The Clean Energy Jobs Act (CEJA) is a comprehensive climate bill that puts Illinois on a path to achieve 100 percent carbon-free electricity by 2030 and 100 percent renewable energy by 2050. The bill was developed by the Illinois Clean Jobs Coalition with input from residents from across the state through over 100 community-based conversations known as “Listen.Lead.Share” events. The Union of Concerned Scientists is proud to support CEJA because it centers equity and communities while addressing climate change. Read more >
April 27, 2020 11:01 AM EDT
In the midst of a pandemic that has brought the world to its knees, the Trump administration’s latest spate of anti-environmental actions is maddening—and seemingly inexplicable. Read more >
April 25, 2020 10:00 AM EDT
As we mark the 50th anniversary of Earth Day, the nation is in the throes of a terrible public health crisis. In these desperate times, we are reminded that the protection of public health is a paramount duty of governments—and that our economic prosperity depends on our government diligently undertaking that responsibility. Read more >
February 24, 2020 11:04 AM EDT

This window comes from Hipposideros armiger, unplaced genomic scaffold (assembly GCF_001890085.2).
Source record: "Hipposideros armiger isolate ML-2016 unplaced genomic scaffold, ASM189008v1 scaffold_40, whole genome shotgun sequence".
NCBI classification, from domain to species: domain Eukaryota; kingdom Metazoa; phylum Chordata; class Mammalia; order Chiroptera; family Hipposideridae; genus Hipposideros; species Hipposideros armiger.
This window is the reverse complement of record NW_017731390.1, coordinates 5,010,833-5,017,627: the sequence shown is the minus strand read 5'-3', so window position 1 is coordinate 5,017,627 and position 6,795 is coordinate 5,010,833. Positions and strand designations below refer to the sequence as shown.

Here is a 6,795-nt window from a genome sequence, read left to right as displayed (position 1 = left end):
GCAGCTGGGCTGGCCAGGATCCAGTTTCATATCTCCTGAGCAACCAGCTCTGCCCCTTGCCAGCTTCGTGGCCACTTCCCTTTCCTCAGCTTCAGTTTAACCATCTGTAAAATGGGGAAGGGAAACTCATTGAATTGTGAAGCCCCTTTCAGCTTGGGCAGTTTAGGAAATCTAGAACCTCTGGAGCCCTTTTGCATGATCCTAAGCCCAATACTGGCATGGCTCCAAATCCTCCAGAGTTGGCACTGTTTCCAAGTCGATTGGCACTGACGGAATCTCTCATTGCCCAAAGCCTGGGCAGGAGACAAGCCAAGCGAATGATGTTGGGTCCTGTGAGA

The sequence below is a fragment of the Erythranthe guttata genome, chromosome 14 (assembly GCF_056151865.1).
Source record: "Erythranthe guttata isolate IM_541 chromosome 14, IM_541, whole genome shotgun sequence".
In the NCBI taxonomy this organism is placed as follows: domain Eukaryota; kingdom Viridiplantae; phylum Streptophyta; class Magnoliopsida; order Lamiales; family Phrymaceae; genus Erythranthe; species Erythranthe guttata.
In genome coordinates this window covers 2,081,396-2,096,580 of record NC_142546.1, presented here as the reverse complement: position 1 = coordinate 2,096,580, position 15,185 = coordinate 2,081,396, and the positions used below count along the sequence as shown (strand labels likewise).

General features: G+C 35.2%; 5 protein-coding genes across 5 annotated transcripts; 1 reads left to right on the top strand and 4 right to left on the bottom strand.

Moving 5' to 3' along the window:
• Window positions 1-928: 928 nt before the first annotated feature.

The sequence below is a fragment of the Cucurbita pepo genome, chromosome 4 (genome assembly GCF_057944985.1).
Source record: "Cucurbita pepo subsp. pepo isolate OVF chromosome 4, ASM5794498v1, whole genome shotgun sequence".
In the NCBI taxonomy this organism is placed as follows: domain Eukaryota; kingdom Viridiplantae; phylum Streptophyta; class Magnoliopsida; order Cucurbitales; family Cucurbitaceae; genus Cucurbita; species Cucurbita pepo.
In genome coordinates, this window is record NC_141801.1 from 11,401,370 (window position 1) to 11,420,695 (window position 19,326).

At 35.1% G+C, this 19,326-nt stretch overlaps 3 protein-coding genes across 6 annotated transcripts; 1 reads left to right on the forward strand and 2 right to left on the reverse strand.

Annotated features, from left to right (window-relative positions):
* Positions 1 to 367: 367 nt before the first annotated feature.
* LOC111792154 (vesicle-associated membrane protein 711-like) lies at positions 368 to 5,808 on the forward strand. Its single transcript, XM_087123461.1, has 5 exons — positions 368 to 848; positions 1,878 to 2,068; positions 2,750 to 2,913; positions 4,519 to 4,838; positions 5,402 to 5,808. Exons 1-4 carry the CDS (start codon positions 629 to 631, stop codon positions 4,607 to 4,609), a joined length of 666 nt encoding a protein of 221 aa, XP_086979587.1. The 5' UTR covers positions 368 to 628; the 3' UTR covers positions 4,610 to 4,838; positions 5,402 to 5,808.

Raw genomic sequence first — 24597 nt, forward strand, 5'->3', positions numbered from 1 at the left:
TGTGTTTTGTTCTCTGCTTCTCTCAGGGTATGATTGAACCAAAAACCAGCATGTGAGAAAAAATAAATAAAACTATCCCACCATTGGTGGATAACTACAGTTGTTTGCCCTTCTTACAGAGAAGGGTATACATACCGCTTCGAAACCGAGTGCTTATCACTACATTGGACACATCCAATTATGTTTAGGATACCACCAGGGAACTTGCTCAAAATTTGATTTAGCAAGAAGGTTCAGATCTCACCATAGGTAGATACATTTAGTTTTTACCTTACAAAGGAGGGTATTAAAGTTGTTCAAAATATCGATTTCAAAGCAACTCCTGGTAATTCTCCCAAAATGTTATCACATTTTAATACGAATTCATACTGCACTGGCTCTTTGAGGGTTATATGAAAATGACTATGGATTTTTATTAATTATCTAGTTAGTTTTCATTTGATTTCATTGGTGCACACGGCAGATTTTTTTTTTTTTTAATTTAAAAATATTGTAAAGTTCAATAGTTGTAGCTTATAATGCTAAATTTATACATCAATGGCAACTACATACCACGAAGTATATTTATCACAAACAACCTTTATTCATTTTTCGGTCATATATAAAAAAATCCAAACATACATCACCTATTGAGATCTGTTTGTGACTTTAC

Integrating renewables into the current mix of resources sure does get a lot of attention these days. Sadly, the issue has been thrown up as an unnecessary barrier to the development of wind and solar. One of the most pervasive arguments I’ve heard suggests integrating variable resources (like wind and solar) is costly and sometimes physically impossible. But data recently analyzed by UCS adds to the growing body of work that undercuts such arguments. Read more >
October 31, 2019 11:16 AM EDT
This is the first in a four-part blog series on East Boston, a Controversial Substation, and Opportunities for a Clean Energy Transition.
Welcome to Eastie
Of all the neighborhoods of Boston, East Boston quite literally stands apart: physically separated from the rest of the city by Boston Harbor. Originally a collection of small islands, it was eventually merged into one land mass, and its northern shore was connected to the mainland through a land filling and development process in the late nineteenth century. The character of East Boston has been defined by its waterfront in two main ways: the industries that have thrived along its wharves, and the immigrants who passed from those docks to live in the neighborhood’s tightly packed blocks of triple-decker homes. Now in the 21st century, change is rippling across this waterfront community.